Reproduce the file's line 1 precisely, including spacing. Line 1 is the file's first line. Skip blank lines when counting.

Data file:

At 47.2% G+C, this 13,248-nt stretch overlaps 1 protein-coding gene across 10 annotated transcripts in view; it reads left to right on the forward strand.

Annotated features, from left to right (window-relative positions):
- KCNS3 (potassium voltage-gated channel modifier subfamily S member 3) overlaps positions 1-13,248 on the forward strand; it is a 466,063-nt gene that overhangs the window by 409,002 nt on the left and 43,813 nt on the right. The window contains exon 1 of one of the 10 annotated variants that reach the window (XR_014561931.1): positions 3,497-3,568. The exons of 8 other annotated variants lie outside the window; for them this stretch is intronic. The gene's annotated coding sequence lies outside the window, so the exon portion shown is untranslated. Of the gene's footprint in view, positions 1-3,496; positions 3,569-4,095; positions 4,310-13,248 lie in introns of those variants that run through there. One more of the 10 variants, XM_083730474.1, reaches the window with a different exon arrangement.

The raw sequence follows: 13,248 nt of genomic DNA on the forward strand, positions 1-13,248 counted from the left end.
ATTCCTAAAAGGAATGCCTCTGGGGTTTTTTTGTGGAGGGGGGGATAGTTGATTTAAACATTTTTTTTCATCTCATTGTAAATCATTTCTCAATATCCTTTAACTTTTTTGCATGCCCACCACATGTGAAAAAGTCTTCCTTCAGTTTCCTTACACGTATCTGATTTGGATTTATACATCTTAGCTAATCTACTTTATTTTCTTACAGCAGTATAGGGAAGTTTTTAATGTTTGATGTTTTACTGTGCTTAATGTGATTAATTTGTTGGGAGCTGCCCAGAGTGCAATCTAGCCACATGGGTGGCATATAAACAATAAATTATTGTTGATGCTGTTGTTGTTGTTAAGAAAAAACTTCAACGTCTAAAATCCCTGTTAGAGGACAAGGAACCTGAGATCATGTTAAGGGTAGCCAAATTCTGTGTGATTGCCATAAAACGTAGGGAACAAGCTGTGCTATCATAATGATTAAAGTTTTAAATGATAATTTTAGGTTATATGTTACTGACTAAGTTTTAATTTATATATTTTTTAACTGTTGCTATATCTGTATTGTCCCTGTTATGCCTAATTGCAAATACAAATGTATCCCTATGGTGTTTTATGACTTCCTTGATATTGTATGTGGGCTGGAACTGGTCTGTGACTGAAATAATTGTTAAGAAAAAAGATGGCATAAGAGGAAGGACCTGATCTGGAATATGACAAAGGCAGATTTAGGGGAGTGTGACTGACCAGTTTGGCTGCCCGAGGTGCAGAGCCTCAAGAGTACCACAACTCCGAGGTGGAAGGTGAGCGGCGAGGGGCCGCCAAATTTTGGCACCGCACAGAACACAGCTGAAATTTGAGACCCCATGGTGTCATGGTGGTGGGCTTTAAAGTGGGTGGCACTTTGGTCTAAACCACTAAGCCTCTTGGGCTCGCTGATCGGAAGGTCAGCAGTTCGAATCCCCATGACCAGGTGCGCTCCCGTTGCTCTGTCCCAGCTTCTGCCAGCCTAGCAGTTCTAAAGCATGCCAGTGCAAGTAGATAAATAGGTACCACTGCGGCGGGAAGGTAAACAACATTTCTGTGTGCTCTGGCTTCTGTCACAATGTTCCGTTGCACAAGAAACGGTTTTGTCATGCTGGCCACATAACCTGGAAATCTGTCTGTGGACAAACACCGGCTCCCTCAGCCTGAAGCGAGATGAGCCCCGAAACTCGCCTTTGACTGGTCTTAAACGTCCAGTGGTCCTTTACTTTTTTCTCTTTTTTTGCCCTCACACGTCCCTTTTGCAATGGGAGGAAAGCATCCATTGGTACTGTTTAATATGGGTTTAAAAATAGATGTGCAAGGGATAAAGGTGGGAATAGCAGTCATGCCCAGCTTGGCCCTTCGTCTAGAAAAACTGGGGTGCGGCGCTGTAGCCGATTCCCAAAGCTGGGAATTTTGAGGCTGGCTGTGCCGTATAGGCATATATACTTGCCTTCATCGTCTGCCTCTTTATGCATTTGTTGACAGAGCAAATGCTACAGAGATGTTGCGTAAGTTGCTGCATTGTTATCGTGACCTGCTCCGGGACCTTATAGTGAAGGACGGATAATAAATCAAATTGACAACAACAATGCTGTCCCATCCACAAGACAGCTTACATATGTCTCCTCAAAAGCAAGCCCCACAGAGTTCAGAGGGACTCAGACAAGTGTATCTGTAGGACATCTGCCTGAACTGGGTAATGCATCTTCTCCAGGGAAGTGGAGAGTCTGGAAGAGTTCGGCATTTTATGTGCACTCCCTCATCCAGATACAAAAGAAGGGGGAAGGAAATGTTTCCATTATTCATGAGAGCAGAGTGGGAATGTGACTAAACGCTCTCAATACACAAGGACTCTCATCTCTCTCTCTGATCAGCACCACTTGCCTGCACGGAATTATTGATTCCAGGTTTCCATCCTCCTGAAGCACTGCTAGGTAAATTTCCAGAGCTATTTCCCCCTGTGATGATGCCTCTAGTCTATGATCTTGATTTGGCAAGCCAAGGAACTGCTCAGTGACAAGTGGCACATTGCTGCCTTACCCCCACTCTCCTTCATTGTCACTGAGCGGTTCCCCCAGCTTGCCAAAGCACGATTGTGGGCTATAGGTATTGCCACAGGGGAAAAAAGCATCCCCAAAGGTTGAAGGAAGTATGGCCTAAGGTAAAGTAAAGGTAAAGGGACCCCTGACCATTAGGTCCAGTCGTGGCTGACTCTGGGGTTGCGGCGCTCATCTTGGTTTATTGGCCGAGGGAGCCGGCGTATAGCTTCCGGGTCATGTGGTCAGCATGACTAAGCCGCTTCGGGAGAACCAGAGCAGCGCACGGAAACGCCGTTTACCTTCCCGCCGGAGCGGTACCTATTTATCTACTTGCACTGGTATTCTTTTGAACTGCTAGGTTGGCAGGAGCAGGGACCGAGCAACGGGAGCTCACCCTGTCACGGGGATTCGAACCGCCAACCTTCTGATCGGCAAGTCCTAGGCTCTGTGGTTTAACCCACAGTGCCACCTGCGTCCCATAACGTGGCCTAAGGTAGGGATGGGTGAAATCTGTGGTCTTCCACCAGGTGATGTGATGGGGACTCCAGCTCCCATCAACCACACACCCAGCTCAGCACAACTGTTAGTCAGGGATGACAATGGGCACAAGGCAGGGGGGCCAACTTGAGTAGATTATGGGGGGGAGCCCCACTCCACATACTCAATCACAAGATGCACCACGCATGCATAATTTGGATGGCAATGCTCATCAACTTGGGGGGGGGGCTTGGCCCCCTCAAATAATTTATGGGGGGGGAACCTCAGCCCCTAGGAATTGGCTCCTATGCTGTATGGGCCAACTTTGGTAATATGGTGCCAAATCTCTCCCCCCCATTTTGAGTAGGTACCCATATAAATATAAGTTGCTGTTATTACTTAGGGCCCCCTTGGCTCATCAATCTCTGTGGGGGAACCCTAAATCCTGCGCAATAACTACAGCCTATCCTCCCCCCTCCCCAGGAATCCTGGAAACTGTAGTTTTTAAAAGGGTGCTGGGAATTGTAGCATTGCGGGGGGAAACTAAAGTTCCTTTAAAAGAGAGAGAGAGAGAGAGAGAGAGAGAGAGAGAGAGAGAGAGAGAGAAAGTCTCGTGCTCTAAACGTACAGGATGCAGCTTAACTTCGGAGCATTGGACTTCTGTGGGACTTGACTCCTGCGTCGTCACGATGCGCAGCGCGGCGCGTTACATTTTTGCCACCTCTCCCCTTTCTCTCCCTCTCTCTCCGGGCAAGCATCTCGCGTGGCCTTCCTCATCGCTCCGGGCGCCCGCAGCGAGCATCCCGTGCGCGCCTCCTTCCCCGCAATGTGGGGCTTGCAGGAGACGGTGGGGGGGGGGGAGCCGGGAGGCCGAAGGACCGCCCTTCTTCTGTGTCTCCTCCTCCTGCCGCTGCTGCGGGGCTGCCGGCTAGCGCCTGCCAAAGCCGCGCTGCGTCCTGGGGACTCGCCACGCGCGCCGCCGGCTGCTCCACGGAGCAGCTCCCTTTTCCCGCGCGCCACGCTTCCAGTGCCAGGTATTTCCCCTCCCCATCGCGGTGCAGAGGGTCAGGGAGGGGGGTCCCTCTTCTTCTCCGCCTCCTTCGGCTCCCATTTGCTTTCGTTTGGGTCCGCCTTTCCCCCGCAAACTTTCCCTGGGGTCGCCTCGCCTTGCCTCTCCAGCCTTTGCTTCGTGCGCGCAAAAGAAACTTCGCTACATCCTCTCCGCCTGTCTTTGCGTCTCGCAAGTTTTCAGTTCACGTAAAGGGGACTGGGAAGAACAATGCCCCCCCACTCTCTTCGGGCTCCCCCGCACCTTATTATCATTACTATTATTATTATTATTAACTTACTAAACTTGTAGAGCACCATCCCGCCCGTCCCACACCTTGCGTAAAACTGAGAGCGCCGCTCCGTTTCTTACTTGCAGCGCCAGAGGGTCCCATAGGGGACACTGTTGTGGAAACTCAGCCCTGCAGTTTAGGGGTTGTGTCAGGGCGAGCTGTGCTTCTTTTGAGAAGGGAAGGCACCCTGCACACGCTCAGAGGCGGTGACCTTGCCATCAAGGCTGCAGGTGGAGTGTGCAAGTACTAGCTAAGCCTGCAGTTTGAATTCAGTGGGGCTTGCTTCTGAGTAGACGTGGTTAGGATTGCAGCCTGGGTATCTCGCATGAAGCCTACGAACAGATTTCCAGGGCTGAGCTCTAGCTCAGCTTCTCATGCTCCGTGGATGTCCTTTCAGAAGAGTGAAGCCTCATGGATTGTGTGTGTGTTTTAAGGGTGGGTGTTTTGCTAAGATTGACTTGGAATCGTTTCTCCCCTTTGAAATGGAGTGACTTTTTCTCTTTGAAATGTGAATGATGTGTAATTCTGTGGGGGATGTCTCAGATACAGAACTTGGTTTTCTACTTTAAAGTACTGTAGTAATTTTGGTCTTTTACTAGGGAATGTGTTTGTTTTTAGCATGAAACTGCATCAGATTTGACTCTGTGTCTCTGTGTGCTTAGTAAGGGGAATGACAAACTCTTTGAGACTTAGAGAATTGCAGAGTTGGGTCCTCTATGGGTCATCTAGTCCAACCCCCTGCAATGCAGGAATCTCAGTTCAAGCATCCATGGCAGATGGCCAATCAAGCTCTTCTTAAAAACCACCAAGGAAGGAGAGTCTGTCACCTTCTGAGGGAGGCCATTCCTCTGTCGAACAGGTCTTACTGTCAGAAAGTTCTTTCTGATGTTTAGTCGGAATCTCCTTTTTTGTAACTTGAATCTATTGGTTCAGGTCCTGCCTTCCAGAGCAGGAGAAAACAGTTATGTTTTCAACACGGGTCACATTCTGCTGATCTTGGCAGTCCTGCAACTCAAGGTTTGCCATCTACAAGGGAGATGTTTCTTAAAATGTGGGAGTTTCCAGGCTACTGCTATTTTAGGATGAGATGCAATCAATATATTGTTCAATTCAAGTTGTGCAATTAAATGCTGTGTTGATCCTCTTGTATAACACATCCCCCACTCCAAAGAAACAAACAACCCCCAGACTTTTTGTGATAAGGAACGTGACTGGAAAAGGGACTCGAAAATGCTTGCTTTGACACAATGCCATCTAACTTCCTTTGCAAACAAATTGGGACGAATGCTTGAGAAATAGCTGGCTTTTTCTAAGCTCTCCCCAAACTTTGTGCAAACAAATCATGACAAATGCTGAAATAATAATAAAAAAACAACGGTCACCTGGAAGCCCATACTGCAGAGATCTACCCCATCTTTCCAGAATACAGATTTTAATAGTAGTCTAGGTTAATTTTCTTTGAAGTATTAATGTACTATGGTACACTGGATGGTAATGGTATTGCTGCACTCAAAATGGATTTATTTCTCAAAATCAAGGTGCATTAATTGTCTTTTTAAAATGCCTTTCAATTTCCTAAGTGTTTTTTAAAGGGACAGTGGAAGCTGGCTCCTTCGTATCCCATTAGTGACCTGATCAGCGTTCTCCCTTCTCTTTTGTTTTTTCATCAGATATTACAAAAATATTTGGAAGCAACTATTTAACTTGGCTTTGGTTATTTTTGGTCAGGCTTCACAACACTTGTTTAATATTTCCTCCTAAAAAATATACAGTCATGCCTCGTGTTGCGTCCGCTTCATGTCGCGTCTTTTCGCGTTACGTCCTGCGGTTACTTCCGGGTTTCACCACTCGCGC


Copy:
At 47.2% G+C, this 13,248-nt stretch overlaps 1 protein-coding gene across 10 annotated transcripts in view; it reads left to right on the forward strand.